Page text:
It’s the time of year when kids are deliberating over which costumes they’ll be wearing when trick-or-treating on Halloween. But while teens and tweens may be deciding between dressing up as zombies or vampires, parents are making a different decision — how old do kids have to be before they’re considered “too old” to trick-or-treat?
More than 2,000 readers responded to TODAY Parents’ non-scientific poll about kids, their ages, and where they fit in when it comes to hitting up neighbors for candy. And while parents did not agree on an age range when kids are too old for trick-or-treating, 73 percent of those surveyed agree that somewhere between the ages of 12 and 17, kids should call it quits.
Still, not all parents agree with the masses. Wendy Copley, a mom-of-two from California, told TODAY Parents that her seventh-grader will be trick-or-treating this year, and she is looking forward to seeing him have a great time with his friends.
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“As a candy-hander-outer, I have no problem with teens coming to my door,” said Copley. “I say let them have fun as long as they can. And really, what would people prefer teenagers do on Halloween? Trick-or-treating seems like a really great option when you consider what else some kids get up to.”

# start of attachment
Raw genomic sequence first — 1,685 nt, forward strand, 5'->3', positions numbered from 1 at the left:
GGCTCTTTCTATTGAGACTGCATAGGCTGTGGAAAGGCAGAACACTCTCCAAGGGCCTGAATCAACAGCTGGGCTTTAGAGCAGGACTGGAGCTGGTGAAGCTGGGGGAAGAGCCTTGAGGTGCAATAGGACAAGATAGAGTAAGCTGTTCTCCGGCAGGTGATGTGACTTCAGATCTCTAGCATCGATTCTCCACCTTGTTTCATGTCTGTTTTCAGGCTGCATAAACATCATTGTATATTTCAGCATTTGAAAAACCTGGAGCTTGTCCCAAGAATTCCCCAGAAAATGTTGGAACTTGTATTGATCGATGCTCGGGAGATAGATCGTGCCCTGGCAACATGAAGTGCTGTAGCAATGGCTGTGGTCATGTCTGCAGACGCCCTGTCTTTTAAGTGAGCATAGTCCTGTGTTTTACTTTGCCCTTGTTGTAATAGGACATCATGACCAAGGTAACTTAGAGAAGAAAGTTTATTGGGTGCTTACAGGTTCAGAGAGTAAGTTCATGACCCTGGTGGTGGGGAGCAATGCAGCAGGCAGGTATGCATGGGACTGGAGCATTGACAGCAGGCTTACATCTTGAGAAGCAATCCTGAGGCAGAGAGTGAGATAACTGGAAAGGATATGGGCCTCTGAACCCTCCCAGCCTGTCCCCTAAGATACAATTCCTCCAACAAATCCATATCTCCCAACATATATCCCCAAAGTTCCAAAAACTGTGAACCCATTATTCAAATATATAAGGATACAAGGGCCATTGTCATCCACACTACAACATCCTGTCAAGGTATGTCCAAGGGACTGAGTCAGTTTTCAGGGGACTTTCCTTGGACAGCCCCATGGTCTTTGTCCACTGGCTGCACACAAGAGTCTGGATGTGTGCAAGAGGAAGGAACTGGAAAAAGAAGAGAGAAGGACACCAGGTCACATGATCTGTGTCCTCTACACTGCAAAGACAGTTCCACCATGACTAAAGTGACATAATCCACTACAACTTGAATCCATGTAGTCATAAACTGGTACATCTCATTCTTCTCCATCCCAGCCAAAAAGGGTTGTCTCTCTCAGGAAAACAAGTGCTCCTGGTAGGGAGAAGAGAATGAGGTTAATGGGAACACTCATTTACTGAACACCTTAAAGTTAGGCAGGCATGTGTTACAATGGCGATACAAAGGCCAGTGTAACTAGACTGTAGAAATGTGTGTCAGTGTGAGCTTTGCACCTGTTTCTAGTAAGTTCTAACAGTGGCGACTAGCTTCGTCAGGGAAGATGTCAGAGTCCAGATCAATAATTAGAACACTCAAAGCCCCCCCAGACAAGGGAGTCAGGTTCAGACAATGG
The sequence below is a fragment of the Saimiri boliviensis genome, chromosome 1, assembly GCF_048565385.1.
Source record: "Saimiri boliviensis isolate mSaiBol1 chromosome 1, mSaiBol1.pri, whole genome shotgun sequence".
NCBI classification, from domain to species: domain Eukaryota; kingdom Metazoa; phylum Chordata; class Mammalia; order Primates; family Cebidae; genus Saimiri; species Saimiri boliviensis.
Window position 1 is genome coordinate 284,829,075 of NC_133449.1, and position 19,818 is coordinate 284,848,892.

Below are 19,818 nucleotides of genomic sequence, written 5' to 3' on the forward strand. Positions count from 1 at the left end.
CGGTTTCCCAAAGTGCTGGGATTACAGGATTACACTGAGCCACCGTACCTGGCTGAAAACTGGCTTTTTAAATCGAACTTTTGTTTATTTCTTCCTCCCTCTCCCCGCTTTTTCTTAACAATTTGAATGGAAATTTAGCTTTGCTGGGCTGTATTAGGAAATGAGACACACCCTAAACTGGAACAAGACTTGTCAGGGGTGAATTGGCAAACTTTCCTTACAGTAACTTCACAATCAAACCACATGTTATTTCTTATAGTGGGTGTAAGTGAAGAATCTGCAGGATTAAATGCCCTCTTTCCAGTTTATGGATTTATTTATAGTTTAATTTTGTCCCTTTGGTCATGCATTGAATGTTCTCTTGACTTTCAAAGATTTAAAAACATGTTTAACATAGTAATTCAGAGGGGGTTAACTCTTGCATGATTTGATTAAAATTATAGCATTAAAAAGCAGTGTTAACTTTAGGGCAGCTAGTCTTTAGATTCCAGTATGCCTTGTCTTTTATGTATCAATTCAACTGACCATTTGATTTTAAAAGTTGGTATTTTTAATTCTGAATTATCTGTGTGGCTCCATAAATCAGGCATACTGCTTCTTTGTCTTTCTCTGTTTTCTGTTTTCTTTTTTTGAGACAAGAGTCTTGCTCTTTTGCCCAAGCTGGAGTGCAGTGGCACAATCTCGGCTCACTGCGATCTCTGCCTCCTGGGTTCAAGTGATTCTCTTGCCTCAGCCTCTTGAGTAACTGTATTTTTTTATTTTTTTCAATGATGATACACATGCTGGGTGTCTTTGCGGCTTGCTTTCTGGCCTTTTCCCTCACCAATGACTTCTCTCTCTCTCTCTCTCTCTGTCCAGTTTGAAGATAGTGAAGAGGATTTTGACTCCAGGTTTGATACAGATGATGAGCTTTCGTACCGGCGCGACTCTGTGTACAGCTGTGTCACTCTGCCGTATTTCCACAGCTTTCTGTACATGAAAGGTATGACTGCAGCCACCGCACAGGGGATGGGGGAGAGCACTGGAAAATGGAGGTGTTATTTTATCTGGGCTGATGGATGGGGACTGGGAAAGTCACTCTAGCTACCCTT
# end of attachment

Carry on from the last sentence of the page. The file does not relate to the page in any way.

Alabama mom Tiffany Thomason agrees, adding that kids of all ages should be allowed to have fun while they can.
“Let the teens trick or treat,” said Thomason. “There are so many other things they could be doing, like drugs, drinking, or blowing up pumpkins in your front yard. Let them enjoy their youth — there is way too little of it when you become an adult.”
Proving Thomason’s point, nearly 60 percent of adults surveyed said they do not dress up for Halloween. Adults are still enjoying the holiday, however, as nearly 70 percent feel that Halloween is a holiday for both children and grown-ups.
More parents also buy their kids’ Halloween costumes, with only 40 percent admitting to being crafty enough to make them. And it’s those Halloween costumes that some homeowners look for when making their own decision about whether a kid is the right age for trick-or-treating.
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“The kids that put in an effort get the good bucket — the best candy — even if they are older, but worked hard on their costume, that is OK with us,” said Phil Tompkins, a Pennsylvania homeowner who hands out candy every year in his neighborhood.
Still, even Tompkins has his limits.
“If you can grow facial hair or have more than a training bra, you might be too old.”
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